- Also from Dilbeck, he doesn’t think GM Ned Colletti deserves to be fired for the club’s failure to advance beyond the NLDS. The Dodgers have been generally successful during Colletti’s tenure and blaming him for the many large and problematic contracts on the payroll isn’t fair since upper management signed off on those deals, Dilbeck writes.
- While the Dodgers would like to keep A.J. Ellis , the team could non-tender the catcher and then re-sign him at a lower price tag, MLB.com’s Ken Gurnick opines. Ellis made $3.55MM in 2014 and he still has two years of arbitration eligibility left as a Super Two player. Ellis’ arbitration raise will be a modest one, as he hit only .191/.323/.254 in 347 PA last season, though Ellis’ hitting isn’t as valuable to the club as his defense and relationship with the pitching staff. According to Gurnick, it seems likely that the Dodgers will acquire another catcher this offseason to compete with Ellis for the starting job.
Dodgers starting catcher A.J. Ellis will undergo surgery on his left knee to repair a meniscus tear, the club announced. The anticipated timeline for return is between 4 and 6 weeks, tweets Dylan Hernandez of the Los Angeles Times.
That outlook is much better than that reported for Rangers catcher Geovany Soto, who is expected to be gone for ten to twelve weeks while rehabbing his own meniscus procedure. Wilson Ramos of the Nationals is also on the shelf after undergoing wrist surgery, and is said to face a four-to-eight week absence.
While the loss hurts in the immediate term, a replacement may well come from within. Los Angeles has last year's backup, Tim Federowicz, parked at Triple-A after electing to go with the out-of-options Drew Butera in the number two role to start the year. The club also has Miguel Olivo and J.C. Boscan under contract in the minors, though both would need to be added to the 40-man roster.
If the Dodgers were to check into the market, they would find a few options available via free agency, though it is not clear that any would be an upgrade over Federowicz. Chris Gimenez, Ramon Hernandez, Kelly Shoppach, and Yorvit Torrealba are the unsigned backstops with substantial MLB experience.
The Dodgers have avoided arbitration with catcher A.J. Ellis, Joel Sherman of the New York Post tweets. Ellis will make $3.55MM, plus $50K each for 110 and 115 games started, and another $50K for reaching 450 plate appearances.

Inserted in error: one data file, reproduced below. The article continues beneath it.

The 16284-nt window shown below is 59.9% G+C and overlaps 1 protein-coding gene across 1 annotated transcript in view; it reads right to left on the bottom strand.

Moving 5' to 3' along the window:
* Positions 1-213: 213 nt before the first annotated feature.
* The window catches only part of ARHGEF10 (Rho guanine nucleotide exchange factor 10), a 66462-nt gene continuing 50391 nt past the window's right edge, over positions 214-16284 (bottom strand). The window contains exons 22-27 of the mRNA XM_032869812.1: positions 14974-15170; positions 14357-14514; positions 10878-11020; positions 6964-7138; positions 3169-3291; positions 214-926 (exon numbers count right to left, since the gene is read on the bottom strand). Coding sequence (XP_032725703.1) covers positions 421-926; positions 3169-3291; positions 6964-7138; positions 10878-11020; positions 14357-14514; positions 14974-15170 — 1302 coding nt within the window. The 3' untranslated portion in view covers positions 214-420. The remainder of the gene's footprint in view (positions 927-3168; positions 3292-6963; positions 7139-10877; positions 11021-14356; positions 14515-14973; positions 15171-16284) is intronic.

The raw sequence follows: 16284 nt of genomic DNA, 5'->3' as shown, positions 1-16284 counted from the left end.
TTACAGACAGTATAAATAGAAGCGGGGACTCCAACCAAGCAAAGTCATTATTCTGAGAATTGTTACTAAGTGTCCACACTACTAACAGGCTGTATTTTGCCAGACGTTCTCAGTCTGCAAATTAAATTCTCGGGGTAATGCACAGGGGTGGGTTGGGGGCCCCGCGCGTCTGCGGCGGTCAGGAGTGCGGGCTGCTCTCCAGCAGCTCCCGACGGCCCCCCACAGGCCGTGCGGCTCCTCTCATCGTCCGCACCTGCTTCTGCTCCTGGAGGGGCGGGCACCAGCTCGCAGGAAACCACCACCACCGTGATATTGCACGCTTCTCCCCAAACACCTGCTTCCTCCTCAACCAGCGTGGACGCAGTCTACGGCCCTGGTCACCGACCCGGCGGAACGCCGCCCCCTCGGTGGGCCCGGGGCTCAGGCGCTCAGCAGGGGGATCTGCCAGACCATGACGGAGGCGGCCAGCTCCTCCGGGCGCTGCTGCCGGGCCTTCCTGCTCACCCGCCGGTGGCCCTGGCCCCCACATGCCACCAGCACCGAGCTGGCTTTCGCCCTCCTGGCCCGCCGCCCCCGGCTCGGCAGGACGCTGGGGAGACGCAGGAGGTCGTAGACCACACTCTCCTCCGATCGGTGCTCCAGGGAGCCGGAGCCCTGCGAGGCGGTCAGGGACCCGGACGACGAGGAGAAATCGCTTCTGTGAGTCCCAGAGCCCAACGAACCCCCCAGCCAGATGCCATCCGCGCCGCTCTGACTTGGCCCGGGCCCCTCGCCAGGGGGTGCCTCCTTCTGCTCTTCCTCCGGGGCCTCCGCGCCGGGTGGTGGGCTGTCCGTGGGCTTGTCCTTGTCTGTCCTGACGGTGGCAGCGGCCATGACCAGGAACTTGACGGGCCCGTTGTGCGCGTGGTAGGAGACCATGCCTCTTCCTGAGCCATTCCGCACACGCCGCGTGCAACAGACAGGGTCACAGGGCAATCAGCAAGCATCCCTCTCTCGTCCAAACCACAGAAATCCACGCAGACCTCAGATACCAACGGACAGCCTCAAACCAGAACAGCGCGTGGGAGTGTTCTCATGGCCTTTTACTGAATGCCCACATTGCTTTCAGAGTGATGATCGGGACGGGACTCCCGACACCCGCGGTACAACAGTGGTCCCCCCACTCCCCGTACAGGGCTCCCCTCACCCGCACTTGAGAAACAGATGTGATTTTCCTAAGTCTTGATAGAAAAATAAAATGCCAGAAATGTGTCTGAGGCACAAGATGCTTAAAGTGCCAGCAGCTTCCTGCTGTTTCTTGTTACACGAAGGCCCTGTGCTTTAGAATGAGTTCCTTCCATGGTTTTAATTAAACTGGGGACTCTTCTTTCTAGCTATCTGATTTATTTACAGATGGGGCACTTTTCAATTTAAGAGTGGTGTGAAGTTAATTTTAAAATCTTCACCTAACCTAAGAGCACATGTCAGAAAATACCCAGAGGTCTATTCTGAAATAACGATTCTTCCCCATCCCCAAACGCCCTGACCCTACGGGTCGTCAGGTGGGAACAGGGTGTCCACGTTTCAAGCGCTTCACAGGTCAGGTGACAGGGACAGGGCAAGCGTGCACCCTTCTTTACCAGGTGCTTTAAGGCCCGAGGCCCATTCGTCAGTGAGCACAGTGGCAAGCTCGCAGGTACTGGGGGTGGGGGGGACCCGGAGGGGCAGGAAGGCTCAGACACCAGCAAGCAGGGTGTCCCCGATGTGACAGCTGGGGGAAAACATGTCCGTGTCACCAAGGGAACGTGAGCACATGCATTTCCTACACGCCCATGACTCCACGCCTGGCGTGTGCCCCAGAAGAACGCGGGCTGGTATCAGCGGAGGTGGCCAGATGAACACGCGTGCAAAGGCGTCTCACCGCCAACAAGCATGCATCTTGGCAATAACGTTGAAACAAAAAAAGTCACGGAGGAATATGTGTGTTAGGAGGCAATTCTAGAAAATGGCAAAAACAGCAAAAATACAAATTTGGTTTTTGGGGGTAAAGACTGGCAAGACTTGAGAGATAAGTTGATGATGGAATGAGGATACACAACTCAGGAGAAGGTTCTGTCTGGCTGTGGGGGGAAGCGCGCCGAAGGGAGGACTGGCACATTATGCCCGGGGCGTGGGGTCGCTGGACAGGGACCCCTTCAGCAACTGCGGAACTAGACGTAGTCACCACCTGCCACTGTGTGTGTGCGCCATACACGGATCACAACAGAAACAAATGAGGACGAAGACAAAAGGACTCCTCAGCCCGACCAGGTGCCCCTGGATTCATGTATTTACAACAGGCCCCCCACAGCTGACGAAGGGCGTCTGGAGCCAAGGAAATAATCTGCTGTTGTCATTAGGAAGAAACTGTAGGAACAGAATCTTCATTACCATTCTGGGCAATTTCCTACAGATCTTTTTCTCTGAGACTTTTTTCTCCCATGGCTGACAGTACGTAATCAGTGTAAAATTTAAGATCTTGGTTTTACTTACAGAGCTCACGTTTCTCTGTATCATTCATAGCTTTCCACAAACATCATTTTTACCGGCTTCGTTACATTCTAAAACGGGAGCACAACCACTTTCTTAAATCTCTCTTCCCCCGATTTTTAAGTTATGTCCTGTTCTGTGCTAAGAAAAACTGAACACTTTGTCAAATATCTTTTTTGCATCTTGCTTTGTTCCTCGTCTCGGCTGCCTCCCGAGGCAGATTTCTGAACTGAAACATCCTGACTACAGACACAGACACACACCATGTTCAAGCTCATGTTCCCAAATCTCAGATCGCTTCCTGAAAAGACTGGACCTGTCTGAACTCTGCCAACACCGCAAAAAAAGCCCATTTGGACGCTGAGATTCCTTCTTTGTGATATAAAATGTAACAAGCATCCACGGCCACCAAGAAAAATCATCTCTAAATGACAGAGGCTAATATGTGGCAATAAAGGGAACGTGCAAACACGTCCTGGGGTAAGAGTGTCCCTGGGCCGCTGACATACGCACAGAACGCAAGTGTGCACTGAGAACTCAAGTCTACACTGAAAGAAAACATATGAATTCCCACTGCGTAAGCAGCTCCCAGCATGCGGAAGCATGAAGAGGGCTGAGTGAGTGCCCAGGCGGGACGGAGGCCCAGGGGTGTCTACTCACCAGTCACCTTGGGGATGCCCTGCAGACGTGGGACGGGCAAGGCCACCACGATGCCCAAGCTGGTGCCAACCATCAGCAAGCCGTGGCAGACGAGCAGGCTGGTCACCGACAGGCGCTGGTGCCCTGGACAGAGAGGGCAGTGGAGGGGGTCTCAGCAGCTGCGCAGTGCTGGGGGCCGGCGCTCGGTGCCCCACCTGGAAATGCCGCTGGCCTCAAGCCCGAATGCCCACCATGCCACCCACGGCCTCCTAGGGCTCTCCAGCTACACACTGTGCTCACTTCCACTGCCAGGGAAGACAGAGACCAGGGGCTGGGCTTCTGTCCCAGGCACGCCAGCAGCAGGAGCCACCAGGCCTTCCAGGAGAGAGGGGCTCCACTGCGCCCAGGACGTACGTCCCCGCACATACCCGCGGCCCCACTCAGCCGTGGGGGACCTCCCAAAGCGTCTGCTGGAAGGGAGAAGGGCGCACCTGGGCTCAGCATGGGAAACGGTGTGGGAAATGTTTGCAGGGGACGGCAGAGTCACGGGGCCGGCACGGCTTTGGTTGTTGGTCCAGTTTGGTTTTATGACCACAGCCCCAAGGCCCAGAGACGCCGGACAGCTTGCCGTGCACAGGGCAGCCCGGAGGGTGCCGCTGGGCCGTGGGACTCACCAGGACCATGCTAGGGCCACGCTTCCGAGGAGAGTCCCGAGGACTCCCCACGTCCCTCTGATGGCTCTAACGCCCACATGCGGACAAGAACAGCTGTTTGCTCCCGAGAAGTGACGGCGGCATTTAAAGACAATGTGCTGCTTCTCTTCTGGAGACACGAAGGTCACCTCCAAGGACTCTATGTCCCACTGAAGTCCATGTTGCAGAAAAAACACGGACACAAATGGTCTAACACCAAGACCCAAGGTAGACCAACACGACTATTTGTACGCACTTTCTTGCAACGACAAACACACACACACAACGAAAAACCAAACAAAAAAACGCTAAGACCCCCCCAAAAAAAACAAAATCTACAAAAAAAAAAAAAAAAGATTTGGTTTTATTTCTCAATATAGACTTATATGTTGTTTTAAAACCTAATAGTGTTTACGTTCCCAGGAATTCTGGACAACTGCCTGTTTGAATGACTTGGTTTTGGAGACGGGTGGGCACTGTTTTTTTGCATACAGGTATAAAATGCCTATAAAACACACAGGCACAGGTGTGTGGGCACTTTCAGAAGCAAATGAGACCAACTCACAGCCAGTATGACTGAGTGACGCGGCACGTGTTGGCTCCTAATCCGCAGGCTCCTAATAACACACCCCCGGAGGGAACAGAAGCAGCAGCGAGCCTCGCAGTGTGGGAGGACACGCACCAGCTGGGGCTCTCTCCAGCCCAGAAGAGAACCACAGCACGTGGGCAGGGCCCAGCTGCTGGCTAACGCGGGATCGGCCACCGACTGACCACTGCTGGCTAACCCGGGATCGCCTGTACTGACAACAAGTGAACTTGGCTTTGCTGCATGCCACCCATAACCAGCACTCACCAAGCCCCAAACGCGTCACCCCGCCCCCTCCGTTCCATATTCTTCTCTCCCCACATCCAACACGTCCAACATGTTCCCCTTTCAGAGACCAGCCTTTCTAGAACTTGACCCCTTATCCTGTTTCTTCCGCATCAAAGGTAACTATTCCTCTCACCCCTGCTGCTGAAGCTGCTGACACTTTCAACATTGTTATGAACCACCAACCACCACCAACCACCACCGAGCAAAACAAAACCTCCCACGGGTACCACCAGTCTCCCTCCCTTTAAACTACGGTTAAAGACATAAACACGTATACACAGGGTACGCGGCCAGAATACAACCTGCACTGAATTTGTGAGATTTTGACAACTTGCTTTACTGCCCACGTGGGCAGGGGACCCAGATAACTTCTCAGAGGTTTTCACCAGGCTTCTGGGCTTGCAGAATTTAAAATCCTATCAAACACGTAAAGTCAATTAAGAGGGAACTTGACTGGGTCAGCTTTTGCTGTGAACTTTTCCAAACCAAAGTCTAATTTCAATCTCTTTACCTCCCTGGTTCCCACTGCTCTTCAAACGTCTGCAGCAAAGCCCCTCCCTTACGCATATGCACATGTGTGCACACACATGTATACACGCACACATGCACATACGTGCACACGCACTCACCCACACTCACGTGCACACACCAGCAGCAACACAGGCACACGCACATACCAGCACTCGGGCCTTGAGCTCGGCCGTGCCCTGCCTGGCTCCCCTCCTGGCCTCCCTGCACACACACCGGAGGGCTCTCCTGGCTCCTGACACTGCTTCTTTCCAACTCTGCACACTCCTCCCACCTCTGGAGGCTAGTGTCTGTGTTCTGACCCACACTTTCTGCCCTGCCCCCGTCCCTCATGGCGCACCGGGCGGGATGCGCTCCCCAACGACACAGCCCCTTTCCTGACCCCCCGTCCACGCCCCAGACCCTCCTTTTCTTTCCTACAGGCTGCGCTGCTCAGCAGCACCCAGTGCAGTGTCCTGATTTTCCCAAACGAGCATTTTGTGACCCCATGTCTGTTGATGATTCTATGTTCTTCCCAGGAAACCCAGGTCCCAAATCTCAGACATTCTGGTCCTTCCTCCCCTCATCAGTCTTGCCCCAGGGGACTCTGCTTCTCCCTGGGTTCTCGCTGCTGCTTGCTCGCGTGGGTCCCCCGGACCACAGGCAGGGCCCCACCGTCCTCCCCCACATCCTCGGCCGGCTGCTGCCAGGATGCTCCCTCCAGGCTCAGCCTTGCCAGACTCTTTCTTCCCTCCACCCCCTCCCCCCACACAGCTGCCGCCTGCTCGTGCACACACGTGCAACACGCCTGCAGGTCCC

Ellis had filed for $4.6MM, while the Dodgers had countered at $3MM, so the final figure of $3.55MM is a bit below the midpoint of $3.8MM. Ellis, who will be 33 in April, hit .238/.318/.364 in 448 plate appearances last season.
MLBTR's Arbitration Tracker is the place to go to see the arbitration contracts agreed upon thus far, as well as the figures exchanged between teams and players that were not able to reach agreement before today's noon deadline to swap salary positions. Matt Swartz's arbitration projections are available here.
As MLBTR has previously explained, 146 players officially filed for arbitration (after some eligible and tendered players had alread reached agreement). Of those, 40 players will exchange figures with their clubs. Of course, those players can still reach agreements before their hearings (which will take place betwee February 1st and 21st). If the case goes to a hearing, the arbitrator must choose one side's figures, rather than settling on a midpoint.
For the Braves players listed below, however, Atlanta says it will cease negotiations and take all cases to a hearing. Two other teams that have swapped figures with some players — the Nationals and Indians — also have employed variations of the "file and trial" approach with their arbitration cases.
Though a tweet from FOX Sports' Ken Rosenthal indicates that the Reds have joined the list of teams employing "file and trial," GM Walt Jocketty did not seem to echo that position in comments today to MLB.com's Mark Sheldon. It turns out that the team has only taken that position with respect to players whose deals were valued under the $2MM level, tweets Jeff Passan of Yahoo Sports.